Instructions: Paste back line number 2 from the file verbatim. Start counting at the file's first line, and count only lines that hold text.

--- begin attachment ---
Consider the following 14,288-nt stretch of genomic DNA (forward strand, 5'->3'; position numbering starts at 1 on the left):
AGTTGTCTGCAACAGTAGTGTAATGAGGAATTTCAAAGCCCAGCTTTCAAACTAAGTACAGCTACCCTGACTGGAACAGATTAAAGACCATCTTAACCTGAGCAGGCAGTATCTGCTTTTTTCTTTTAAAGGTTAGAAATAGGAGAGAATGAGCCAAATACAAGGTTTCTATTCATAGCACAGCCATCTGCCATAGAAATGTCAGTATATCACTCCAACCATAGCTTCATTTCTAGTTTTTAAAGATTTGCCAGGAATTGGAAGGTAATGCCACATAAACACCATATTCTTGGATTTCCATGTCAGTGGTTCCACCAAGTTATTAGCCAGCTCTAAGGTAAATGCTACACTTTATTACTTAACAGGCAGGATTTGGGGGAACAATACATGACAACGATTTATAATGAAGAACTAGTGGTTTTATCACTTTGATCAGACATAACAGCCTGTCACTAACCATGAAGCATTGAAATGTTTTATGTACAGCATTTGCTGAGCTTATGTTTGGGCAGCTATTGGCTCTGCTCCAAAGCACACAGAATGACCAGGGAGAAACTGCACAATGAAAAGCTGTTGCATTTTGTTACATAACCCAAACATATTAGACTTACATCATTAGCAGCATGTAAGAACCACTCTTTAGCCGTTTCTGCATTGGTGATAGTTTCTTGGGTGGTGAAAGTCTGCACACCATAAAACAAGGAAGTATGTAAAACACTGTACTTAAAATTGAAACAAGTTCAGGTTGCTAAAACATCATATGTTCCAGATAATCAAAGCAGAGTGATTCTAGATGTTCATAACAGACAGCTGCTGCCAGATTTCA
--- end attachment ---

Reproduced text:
AGTTGTCTGCAACAGTAGTGTAATGAGGAATTTCAAAGCCCAGCTTTCAAACTAAGTACAGCTACCCTGACTGGAACAGATTAAAGACCATCTTAACCTGAGCAGGCAGTATCTGCTTTTTTCTTTTAAAGGTTAGAAATAGGAGAGAATGAGCCAAATACAAGGTTTCTATTCATAGCACAGCCATCTGCCATAGAAATGTCAGTATATCACTCCAACCATAGCTTCATTTCTAGTTTTTAAAGATTTGCCAGGAATTGGAAGGTAATGCCACATAAACACCATATTCTTGGATTTCCATGTCAGTGGTTCCACCAAGTTATTAGCCAGCTCTAAGGTAAATGCTACACTTTATTACTTAACAGGCAGGATTTGGGGGAACAATACATGACAACGATTTATAATGAAGAACTAGTGGTTTTATCACTTTGATCAGACATAACAGCCTGTCACTAACCATGAAGCATTGAAATGTTTTATGTACAGCATTTGCTGAGCTTATGTTTGGGCAGCTATTGGCTCTGCTCCAAAGCACACAGAATGACCAGGGAGAAACTGCACAATGAAAAGCTGTTGCATTTTGTTACATAACCCAAACATATTAGACTTACATCATTAGCAGCATGTAAGAACCACTCTTTAGCCGTTTCTGCATTGGTGATAGTTTCTTGGGTGGTGAAAGTCTGCACACCATAAAACAAGGAAGTATGTAAAACACTGTACTTAAAATTGAAACAAGTTCAGGTTGCTAAAACATCATATGTTCCAGATAATCAAAGCAGAGTGATTCTAGATGTTCATAACAGACAGCTGCTGCCAGATTTCA